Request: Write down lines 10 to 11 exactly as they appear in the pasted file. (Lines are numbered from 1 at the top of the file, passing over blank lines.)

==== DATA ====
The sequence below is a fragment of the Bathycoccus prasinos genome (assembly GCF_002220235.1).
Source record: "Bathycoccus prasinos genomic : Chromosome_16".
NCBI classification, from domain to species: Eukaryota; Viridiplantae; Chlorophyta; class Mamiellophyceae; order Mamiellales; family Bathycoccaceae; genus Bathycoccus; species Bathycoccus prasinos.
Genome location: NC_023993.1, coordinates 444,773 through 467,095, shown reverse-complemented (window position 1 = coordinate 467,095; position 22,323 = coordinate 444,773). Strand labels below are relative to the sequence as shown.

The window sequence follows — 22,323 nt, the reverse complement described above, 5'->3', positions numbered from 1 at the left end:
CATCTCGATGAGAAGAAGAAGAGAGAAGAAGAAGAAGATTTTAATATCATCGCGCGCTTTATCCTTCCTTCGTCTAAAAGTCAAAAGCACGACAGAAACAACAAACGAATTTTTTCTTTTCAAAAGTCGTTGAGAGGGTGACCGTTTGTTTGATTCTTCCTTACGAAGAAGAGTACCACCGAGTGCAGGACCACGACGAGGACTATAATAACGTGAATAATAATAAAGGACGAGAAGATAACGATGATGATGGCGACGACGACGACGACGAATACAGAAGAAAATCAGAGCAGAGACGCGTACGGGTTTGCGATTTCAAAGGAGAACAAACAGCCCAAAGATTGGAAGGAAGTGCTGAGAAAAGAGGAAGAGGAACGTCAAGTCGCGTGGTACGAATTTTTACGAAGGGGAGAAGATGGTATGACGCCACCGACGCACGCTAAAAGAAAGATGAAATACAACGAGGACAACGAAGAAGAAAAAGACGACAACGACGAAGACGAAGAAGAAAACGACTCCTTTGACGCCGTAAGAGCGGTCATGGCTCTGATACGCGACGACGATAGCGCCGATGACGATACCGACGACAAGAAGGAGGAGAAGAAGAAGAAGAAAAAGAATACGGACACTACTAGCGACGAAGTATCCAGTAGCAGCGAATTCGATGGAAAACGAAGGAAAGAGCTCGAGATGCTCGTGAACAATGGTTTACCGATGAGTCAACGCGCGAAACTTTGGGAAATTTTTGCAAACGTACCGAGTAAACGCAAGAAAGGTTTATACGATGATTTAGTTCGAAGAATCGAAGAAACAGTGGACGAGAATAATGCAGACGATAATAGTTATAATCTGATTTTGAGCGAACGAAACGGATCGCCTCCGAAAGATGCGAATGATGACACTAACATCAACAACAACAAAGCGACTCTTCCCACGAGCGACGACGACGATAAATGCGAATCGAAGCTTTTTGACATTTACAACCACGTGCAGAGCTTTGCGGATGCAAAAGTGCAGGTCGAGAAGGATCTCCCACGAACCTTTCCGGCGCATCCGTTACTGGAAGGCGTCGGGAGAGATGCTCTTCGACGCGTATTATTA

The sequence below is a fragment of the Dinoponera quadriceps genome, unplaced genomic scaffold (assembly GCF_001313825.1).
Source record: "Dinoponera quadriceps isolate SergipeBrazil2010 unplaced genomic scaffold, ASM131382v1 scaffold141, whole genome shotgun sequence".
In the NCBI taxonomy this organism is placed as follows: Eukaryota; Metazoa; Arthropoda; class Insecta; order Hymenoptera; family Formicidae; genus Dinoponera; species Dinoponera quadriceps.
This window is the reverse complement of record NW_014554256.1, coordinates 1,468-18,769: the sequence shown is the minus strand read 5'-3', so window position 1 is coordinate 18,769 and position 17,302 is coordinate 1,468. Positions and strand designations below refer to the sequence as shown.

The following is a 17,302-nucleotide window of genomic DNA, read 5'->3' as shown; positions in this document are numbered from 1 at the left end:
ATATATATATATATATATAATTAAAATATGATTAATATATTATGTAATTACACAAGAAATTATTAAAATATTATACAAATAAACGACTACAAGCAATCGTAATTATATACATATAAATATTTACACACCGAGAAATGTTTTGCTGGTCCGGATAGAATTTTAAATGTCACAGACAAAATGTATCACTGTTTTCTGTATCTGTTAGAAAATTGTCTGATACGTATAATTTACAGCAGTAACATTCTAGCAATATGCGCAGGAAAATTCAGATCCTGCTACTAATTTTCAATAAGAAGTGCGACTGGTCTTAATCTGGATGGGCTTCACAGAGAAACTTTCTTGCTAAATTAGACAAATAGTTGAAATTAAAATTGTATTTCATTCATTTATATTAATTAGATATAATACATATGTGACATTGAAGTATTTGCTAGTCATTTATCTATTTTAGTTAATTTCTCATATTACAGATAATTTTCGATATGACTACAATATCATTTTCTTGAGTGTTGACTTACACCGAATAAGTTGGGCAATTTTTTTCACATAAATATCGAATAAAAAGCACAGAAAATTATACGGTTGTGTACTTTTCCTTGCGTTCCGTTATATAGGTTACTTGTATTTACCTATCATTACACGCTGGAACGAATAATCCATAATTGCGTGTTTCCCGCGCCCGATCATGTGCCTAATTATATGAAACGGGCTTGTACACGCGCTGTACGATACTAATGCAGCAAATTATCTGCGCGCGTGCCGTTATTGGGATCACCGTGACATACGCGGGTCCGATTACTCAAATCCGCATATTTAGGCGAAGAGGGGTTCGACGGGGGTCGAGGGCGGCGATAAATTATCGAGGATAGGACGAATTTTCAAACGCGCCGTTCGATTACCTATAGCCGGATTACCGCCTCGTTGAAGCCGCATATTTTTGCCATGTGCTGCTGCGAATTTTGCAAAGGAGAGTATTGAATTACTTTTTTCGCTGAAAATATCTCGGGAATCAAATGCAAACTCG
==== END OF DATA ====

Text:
This window is the reverse complement of record NW_014554256.1, coordinates 1,468-18,769: the sequence shown is the minus strand read 5'-3', so window position 1 is coordinate 18,769 and position 17,302 is coordinate 1,468. Positions and strand designations below refer to the sequence as shown.

The following is a 17,302-nucleotide window of genomic DNA, read 5'->3' as shown; positions in this document are numbered from 1 at the left end: